If you look back two or three years, what projects gave you a lot of bang for the buck or made you glad you did them?
Probably the first one would have been what’s now the Eclipsys Sunrise Clinical Manger. It was created by a company called HealthVision, then called CareVision, the product. We were the first customer. We started to roll it out in 1998 to deal with nursing documentation and physician order entry.
At some point, the voluntary CPOE hovered at about 25% and finally, nursing got tired of having to deal with the paper and electronic world. Our elected board then told our physicians, “OK, a year from now, it’s mandatory that you put your orders in.” Almost immediately, we saw the percentage starting to rise. We run probably about 80% entered by physicians, 10% verbal, and another 10% written or faxed in.
I think the whole CPOE and at least the beginning of the medication order process of transcription illegibility and so on – that went completely away. It created other problems, but at least it solved the illegibility and who actually ordered something.
Another project that took us a few years, but I think was ultimately a good decision … we needed an ERP system. We looked at Lawson and PeopleSoft and ultimately decided on PeopleSoft. That product has been rock-solid ever since we implemented it, even after the Oracle acquisition. In fact, we’re going through an upgrade to the HR side of this system right now. We had to engage some fairly expensive consultants to help us get it implemented and augment our staff. But I don’t lie awake at night worrying about PeopleSoft at all. It really helped with supply chain management, on the one side, and then we also had some issues with HR and payroll on the other. I think Peoplesoft solved both of those.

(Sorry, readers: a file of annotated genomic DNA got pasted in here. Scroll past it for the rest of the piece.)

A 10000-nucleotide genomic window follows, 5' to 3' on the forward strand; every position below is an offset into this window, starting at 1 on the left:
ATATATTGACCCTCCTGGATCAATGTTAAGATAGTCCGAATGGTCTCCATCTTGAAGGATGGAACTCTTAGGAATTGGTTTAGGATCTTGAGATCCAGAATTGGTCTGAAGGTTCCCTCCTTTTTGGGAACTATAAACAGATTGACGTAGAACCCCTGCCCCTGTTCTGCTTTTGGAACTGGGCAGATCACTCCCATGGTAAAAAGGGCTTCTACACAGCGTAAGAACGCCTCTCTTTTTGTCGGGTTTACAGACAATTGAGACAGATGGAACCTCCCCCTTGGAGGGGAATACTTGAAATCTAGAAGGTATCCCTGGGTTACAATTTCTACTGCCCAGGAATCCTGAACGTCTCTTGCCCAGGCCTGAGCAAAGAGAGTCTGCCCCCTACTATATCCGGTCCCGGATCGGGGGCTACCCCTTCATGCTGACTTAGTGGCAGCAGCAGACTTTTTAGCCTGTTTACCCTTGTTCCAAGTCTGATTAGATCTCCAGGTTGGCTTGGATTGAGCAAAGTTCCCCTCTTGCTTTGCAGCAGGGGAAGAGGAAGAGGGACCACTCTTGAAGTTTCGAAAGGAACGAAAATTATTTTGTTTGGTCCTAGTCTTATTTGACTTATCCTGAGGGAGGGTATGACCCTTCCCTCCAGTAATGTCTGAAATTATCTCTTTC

Anything on the infrastructure side that turned out to be a good investment of time and money?
Early on, as we implemented the electronic medical record, we were looking for a fairly robust network infrastructure. At the time, about the only thing was available was a technology called ATM. Implementation was good. It provided campus-wide network backbone capability up to gigabit speed. That served us well for a few years, until Cisco and the rest of the world got Ethernet up to speed.
Since then, we’ve gone with Cisco and that’s been rock-solid for us. Built in an awful lot of redundancy to make sure that the network never goes down and, knock on wood, it never goes down. Early on, the intent with the electronic medical record was to maintain all of the records on everybody forever. So we made an early investment with EMC and their technology. This would have been back in 1996 or 1997. We’ve been with EMC ever since. So from a storage perspective, expandability, once again, that’s worked out very well for us.
You made CPOE mandatory in 2003. What advice would you have for hospitals considering doing the same thing?